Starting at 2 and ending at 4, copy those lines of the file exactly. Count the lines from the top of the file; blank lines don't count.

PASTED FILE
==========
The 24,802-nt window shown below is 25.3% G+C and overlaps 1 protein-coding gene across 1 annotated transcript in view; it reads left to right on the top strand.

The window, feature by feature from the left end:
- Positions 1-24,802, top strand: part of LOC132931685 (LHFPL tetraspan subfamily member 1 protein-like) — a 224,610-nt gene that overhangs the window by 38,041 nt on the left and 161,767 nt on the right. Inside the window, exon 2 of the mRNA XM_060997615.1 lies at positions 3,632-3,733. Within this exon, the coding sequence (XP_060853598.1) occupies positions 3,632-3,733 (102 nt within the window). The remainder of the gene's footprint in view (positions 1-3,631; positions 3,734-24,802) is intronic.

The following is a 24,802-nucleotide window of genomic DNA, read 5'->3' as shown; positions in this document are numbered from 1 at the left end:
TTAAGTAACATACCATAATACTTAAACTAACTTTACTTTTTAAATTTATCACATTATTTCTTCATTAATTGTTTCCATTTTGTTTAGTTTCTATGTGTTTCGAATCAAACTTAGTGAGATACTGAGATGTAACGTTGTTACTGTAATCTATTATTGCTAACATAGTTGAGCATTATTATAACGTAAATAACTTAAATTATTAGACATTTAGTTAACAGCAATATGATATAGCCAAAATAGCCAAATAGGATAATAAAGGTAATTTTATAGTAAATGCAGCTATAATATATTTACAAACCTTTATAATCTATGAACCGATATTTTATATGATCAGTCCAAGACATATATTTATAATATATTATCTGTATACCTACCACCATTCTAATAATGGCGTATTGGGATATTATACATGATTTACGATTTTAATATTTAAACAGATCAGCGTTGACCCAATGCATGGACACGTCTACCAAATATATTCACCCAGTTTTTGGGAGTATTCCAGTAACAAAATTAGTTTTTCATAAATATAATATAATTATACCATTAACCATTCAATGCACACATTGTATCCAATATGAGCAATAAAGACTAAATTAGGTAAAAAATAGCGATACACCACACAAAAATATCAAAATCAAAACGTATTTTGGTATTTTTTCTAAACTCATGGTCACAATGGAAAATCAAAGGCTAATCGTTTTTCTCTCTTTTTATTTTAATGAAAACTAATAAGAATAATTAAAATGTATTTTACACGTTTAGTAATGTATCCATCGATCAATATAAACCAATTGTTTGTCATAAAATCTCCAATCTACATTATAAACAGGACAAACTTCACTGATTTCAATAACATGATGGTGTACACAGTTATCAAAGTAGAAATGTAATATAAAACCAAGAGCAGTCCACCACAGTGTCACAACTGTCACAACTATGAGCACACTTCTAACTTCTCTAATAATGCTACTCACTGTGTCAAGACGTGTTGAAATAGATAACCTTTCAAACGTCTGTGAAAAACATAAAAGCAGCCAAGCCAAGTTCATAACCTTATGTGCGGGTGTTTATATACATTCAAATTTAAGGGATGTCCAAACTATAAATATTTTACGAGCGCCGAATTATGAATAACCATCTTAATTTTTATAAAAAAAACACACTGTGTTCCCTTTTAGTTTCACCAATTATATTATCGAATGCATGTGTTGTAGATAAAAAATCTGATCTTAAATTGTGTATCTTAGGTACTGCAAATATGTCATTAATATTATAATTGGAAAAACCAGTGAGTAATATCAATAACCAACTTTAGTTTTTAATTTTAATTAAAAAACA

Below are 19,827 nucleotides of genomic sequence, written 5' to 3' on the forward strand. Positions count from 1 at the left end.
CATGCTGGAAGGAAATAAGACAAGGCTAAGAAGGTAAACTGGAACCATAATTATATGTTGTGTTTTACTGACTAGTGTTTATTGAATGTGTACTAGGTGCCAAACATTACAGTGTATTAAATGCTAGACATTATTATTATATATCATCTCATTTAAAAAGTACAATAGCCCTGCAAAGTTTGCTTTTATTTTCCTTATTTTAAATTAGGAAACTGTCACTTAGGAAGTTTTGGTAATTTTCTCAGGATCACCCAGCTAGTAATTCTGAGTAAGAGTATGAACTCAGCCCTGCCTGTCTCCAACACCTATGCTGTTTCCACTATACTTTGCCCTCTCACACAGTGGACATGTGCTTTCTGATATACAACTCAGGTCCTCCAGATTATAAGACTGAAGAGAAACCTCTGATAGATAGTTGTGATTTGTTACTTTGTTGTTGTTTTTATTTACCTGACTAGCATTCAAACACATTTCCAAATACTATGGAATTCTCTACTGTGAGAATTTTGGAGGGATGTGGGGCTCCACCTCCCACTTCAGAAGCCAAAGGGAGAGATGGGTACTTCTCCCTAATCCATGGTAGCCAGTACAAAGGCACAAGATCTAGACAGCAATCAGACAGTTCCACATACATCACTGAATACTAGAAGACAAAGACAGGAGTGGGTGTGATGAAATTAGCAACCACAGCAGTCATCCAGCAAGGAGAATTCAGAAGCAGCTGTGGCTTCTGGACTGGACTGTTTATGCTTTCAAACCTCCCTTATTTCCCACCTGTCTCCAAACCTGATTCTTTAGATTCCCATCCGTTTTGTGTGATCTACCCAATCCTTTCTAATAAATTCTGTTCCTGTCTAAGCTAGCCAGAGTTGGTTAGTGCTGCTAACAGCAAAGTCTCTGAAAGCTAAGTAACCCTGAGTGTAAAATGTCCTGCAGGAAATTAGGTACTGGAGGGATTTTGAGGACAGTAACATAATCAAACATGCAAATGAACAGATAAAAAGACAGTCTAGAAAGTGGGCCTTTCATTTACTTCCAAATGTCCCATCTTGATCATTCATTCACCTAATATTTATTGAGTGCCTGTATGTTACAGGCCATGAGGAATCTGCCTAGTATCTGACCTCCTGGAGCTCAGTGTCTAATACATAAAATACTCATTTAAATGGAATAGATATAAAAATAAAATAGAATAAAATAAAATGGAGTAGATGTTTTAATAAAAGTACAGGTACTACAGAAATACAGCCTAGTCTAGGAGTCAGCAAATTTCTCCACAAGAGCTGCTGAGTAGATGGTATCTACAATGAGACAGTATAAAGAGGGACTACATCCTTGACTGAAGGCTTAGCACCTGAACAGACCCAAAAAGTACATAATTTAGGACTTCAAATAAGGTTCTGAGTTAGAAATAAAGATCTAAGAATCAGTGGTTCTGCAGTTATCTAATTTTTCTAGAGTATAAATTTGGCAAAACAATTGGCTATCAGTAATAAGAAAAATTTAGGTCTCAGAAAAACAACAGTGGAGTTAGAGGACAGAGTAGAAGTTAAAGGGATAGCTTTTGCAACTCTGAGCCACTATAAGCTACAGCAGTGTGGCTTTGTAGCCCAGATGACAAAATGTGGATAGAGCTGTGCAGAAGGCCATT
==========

The window, feature by feature from the left end:
- Positions 1-24,802, top strand: part of LOC132931685 (LHFPL tetraspan subfamily member 1 protein-like) — a 224,610-nt gene that overhangs the window by 38,041 nt on the left and 161,767 nt on the right. Inside the window, exon 2 of the mRNA XM_060997615.1 lies at positions 3,632-3,733. Within this exon, the coding sequence (XP_060853598.1) occupies positions 3,632-3,733 (102 nt within the window). The remainder of the gene's footprint in view (positions 1-3,631; positions 3,734-24,802) is intronic.

The following is a 24,802-nucleotide window of genomic DNA, read 5'->3' as shown; positions in this document are numbered from 1 at the left end: